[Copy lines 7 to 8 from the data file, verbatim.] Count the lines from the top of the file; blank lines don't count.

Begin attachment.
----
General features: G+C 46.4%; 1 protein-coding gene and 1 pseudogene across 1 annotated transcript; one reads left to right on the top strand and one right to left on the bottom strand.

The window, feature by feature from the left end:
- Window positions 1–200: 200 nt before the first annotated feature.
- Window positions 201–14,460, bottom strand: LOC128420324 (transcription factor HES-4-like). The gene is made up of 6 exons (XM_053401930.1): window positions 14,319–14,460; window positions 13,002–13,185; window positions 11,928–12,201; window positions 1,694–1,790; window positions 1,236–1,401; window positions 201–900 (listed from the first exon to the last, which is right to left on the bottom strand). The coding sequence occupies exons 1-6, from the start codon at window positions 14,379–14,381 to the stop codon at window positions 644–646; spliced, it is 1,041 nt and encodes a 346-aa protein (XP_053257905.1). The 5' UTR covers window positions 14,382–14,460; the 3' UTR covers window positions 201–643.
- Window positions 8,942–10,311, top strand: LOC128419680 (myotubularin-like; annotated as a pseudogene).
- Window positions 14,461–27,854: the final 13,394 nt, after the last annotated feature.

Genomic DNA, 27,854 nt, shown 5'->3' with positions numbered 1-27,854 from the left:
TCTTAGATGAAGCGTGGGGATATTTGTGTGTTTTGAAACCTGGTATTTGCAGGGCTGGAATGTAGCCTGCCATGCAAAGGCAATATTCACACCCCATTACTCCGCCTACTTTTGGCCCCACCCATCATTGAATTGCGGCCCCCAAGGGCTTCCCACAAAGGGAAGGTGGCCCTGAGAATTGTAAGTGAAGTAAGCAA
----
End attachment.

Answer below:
Genomic DNA, 27,854 nt, shown 5'->3' with positions numbered 1-27,854 from the left:
TCTTAGATGAAGCGTGGGGATATTTGTGTGTTTTGAAACCTGGTATTTGCAGGGCTGGAATGTAGCCTGCCATGCAAAGGCAATATTCACACCCCATTACTCCGCCTACTTTTGGCCCCACCCATCATTGAATTGCGGCCCCCAAGGGCTTCCCACAAAGGGAAGGTGGCCCTGAGAATTGTAAGTGAAGTAAGCAA